Duncan, 646 F2d at 1027, 1028.
The courts have adopted various tests of when matters are "substantially related." The Supreme Court of Connecticut in Bergeron v. Mackler, 623 A2d 489 (Conn. 1993), has commented on the test thusly:
This test has been honed in its practical application to grant disqualification only upon a showing that the relationship between the prior and present cases is 'patently clear' or when the issues are 'identical' or 'essentially the same." [citations omitted]
Bergeron, 623 A.2d at 493, 494.
The Supreme Court of New Mexico has held similarly. The disqualification of an attorney is mandatory only when the relationship between the prior representation and the present litigation is patently clear. Leon Ltd. v. Carver, 715 P2d 1080 (NM 1986). In the Leon Ltd. case, it was noted that even a superficial resemblance between the current and former representations will not, without more, create a violation of the ethical canons.
The Supreme Court of Nevada, like the New Mexico court, has held that even the more similarity between prior and present representations is insufficient to justify disqualification of an attorney. The Nevada court, quoting the Fifth Circuit Court of Appeals' Duncan opinion, has stated that the focus should be on the precise nature of the relationship between the present and former representations. Robbins v Gillock, 862 P2d 1195 (Nev. 1993).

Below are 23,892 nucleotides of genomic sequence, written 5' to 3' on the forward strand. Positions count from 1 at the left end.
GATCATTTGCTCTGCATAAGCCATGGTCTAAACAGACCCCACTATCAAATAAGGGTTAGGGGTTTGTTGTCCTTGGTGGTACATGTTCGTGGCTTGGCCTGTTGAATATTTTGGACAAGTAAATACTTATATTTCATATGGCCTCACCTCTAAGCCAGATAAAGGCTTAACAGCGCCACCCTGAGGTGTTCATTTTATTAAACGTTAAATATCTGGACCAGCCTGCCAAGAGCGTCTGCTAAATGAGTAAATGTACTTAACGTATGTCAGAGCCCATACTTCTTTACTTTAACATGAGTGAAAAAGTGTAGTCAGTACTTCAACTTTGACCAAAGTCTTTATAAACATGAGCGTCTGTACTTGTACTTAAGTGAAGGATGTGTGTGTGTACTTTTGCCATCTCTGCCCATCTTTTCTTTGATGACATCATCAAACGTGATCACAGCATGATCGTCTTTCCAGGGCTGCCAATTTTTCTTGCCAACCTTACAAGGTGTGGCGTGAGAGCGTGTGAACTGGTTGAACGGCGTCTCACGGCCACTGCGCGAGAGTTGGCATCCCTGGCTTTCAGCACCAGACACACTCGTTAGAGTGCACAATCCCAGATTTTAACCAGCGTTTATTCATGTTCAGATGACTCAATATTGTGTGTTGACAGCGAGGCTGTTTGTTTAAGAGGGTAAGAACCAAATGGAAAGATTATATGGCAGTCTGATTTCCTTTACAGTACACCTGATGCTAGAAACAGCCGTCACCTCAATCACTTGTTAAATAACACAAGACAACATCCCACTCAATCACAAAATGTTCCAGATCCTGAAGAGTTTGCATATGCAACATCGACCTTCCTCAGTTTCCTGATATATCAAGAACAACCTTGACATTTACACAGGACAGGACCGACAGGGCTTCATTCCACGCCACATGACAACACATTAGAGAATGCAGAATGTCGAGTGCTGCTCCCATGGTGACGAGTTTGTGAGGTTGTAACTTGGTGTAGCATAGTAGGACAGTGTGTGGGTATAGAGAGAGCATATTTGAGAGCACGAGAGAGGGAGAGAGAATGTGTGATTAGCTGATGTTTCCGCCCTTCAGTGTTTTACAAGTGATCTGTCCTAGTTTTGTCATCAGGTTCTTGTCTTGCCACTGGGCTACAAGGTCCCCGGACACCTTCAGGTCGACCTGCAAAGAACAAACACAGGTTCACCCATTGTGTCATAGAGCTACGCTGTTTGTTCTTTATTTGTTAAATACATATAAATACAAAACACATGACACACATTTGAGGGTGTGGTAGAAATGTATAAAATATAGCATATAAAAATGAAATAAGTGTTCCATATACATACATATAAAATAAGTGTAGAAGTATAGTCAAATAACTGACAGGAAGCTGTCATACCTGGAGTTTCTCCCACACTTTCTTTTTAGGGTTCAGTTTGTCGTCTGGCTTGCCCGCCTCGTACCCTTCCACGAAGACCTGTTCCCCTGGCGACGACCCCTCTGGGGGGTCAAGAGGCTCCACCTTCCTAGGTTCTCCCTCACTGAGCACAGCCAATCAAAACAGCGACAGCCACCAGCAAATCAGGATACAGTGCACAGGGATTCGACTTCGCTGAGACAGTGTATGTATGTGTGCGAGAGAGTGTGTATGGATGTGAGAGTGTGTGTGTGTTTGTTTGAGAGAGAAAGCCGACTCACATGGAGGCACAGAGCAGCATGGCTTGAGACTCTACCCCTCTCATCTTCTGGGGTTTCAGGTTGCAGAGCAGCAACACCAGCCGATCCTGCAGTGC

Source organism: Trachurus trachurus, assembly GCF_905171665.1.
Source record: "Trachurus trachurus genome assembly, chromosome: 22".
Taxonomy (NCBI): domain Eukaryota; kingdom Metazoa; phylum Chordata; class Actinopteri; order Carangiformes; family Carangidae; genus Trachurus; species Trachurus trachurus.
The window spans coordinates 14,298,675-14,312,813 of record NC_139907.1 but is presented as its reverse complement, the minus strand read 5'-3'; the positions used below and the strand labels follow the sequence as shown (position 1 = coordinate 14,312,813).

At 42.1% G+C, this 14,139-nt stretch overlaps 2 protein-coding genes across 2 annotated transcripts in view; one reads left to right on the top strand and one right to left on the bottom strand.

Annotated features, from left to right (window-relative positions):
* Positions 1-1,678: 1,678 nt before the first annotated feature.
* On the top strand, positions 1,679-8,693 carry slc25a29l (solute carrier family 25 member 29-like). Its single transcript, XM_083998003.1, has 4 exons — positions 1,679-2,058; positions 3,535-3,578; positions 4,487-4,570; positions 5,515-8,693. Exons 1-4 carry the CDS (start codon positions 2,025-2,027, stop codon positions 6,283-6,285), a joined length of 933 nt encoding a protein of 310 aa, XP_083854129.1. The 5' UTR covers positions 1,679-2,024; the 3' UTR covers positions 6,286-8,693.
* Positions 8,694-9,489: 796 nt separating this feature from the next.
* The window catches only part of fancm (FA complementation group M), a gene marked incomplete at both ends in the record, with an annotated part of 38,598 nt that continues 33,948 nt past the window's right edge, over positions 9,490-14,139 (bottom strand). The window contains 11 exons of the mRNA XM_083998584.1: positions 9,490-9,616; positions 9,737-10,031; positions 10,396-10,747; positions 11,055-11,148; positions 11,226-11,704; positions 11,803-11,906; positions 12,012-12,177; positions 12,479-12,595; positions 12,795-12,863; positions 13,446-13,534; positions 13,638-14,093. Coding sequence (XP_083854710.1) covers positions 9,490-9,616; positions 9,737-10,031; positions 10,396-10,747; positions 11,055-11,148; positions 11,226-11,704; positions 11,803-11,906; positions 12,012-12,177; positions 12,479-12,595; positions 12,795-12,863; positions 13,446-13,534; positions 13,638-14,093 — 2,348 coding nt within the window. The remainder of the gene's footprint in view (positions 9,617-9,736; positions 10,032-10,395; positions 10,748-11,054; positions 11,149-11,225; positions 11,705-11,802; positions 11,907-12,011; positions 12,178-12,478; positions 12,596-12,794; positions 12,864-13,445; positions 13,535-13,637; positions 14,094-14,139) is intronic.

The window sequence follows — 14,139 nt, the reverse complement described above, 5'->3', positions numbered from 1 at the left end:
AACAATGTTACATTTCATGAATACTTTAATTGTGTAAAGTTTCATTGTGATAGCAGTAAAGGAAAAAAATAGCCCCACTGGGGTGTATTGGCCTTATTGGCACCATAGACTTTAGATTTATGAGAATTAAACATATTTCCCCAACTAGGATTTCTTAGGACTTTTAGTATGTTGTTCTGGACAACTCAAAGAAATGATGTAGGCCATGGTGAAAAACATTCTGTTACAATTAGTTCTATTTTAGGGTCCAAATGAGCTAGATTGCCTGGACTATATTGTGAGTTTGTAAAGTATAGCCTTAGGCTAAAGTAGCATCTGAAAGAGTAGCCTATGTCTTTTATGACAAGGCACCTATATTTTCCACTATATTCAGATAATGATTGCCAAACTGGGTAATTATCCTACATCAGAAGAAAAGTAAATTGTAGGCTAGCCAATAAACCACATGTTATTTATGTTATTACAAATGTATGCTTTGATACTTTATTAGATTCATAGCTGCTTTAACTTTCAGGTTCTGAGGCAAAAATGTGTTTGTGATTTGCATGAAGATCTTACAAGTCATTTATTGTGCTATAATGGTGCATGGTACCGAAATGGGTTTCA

Where separate and distinct subject matter and the factual context of the former and present representations are not the same, the courts will hold that the matters are not the same or substantially related. See Nachazel v. Mira Co. Mfg, 466 NW2d 248 (Iowa 1991). It is only where there are similar issues involved in the former and subsequent representations or where confidential information that is useful or germane in the present representation that it will be held that the matters are "substantially related." Analytical, Inc. v. NPD Research, Inc., 708 F2d 1263 (7th Cir. 1983).
It is the opinion of the Committee that you and your firm would only be ethically disqualified if there are similar issues involved or if the former representation involved confidential information that is useful or germane to any issue in the new case you are contemplating.
Lonnie R. Braun
Chair, Ethics Committee